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In winter's kitchen

The explosive growth of the local food movement is hardly news: Michael Pollan’s books sell millions and the spread of farm-to-table restaurants is practically viral. But calls for a “food revolution” come most often from a region where the temperature rarely varies more than a few degrees. In the national conversation about developing a sustainable and equitable food tradition, the huge portion of our population who live where the soil freezes hard for months of the year feel like they're left out in the cold.

In Winter’s Kitchen reveals how a food movement with deep roots in the Heartland—our first food co-ops, most productive farmland, and the most storied agricultural scientists hail from the region—isn't only thriving, it's presenting solutions that could feed a country, rather than just a smattering of neighborhoods and restaurants. Using the story of one thanksgiving meal, Dooley discovers that a locally-sourced winter diet is more than a possibility: it can be delicious.



From Heavy Table:

“It’s a whole way of thinking about the whole food system, with every step taken into account,” Singleton says. “Was the food raised sustainably? Are the people who made it taken care of? Knowing each step of the way what happened — all that is part of good real food.”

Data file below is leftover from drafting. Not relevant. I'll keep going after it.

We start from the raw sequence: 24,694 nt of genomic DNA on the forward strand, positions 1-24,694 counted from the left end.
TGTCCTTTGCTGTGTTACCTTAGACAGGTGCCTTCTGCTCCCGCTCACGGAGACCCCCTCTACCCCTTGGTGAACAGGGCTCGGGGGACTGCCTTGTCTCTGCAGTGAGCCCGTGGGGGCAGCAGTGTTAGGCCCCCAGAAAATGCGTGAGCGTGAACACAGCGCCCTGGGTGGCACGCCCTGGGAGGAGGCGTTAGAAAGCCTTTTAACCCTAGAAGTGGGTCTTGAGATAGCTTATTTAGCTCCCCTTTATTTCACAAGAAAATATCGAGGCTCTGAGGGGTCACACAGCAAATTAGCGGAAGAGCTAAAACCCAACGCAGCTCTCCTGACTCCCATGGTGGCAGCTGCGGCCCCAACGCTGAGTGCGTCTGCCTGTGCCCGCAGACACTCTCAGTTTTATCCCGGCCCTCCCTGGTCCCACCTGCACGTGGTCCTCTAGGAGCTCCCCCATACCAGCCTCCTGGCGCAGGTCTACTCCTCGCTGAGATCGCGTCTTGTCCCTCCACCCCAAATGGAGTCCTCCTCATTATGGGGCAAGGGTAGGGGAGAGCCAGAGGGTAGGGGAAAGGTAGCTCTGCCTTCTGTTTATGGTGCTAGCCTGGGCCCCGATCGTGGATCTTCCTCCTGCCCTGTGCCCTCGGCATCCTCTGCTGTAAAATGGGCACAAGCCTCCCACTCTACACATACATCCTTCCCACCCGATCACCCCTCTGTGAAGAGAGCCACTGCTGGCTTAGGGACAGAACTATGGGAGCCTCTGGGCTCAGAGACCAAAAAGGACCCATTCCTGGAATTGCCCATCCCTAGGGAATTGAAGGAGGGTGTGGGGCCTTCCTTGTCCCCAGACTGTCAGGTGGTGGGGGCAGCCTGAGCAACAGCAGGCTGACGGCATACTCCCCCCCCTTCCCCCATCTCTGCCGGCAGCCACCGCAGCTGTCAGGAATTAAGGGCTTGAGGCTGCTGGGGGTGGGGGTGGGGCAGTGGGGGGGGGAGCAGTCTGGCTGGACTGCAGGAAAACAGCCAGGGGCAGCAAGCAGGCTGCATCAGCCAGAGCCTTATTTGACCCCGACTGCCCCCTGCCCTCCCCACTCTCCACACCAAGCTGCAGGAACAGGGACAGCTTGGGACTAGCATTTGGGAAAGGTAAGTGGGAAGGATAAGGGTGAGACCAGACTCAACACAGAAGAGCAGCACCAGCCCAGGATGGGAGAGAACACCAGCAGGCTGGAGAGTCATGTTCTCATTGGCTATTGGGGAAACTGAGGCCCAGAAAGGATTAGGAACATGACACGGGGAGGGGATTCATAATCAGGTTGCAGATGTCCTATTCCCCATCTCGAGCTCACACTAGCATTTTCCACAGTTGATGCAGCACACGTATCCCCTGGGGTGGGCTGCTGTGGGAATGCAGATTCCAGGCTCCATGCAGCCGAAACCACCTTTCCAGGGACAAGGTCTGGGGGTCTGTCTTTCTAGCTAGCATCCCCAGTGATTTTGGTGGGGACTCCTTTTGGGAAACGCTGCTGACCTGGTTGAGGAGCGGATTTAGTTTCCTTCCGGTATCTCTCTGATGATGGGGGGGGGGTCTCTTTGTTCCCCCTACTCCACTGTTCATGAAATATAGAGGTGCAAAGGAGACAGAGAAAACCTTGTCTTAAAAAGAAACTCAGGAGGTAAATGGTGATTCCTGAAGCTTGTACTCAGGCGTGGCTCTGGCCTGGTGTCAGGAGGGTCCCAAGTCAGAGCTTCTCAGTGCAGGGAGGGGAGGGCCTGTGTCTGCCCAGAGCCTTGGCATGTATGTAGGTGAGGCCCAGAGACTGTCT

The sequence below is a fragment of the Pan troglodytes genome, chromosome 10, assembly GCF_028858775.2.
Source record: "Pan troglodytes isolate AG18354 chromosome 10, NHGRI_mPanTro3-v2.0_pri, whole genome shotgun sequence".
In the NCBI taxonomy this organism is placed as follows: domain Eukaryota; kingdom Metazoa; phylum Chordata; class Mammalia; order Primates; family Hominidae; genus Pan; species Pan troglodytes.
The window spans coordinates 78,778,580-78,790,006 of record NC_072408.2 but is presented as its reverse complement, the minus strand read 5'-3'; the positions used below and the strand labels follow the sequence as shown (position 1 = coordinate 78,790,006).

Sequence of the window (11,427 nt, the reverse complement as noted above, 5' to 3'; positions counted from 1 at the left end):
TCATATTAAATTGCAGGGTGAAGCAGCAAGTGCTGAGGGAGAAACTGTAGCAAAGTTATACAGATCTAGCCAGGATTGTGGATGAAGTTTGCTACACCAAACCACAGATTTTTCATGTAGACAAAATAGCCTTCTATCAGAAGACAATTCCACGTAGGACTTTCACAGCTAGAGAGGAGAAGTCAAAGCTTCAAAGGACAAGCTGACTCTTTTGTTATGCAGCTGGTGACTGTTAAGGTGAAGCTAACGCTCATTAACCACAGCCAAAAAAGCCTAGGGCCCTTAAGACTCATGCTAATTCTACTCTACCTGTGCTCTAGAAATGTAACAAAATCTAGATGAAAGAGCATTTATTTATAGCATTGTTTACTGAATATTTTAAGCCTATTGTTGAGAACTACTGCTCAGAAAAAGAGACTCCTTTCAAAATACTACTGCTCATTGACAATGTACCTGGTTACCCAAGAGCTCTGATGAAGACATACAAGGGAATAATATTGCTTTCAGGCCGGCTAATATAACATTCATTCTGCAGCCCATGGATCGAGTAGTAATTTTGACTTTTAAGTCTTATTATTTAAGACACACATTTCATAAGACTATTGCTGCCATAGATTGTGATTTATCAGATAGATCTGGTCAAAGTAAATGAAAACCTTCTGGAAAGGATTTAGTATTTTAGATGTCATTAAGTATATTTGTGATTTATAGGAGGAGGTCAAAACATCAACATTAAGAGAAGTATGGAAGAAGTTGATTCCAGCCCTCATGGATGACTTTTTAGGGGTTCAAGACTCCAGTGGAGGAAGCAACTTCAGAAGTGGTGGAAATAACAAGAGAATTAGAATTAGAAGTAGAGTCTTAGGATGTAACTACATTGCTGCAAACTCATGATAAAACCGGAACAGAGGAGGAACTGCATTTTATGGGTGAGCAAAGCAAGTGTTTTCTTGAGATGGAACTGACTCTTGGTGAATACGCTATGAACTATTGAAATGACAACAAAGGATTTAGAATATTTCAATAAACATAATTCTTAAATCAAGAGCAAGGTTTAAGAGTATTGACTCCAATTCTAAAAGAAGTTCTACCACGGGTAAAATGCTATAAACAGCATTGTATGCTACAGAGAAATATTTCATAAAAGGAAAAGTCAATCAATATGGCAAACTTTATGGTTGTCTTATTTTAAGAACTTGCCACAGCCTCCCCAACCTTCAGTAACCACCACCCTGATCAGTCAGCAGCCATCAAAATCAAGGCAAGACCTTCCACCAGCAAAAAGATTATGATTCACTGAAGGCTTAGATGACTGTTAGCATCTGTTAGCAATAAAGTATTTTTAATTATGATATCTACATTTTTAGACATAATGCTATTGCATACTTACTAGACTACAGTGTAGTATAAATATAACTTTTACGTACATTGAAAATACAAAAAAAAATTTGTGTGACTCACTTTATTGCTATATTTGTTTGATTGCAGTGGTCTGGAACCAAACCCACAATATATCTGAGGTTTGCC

Heavy TableThe cookbook, written with chef Marshall Paulsen and local food guru and writer Beth Dooley (above), includes profiles of many of the people — from Fischer Family Farms Pork to Ferndale Market to Whole Grain Milling. It’s a familiar trope now — know your farmer — but it’s not one we should tire of any time soon.

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From City Pages:

Can't bear to wait in line for another hour for a savory waffle (the Birchwood's wildfire cult favorite)? Fret no more. The recipe, plus a couple hundred others are now available in their first-ever cookbook to shelve in your very own kitchen.

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See more of Beth's cookbooks: